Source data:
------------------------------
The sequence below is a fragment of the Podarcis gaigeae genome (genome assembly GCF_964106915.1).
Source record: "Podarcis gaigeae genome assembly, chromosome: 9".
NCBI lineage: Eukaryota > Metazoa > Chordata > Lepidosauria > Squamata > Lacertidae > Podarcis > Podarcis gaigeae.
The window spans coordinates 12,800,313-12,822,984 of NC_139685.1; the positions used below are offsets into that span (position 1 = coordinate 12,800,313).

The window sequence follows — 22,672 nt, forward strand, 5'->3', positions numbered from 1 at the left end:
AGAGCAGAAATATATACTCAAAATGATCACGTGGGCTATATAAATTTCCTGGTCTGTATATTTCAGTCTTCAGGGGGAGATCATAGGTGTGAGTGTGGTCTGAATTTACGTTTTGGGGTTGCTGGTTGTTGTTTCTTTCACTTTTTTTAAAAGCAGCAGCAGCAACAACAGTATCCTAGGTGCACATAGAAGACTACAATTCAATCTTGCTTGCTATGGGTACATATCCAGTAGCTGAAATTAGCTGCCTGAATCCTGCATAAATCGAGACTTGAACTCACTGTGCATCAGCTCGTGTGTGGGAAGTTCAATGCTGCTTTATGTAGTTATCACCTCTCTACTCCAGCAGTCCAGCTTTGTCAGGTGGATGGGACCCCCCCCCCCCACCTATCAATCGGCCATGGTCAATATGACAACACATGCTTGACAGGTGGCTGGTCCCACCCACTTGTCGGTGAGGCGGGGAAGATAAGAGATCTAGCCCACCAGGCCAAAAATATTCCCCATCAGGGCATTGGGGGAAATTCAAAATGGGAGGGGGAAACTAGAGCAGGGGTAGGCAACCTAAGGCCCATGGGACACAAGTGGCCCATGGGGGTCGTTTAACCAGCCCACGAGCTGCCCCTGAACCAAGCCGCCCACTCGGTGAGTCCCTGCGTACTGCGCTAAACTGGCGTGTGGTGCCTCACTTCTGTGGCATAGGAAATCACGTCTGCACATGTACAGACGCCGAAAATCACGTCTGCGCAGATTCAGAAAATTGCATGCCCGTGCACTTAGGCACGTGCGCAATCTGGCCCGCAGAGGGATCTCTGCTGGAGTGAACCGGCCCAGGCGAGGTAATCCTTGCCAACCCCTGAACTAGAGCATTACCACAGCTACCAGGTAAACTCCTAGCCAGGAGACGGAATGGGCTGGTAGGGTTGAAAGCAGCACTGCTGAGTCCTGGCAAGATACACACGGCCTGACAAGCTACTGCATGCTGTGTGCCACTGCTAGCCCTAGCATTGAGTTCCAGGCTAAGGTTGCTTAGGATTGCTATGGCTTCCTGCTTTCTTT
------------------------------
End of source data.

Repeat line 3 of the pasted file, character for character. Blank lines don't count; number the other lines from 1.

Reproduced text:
NCBI lineage: Eukaryota > Metazoa > Chordata > Lepidosauria > Squamata > Lacertidae > Podarcis > Podarcis gaigeae.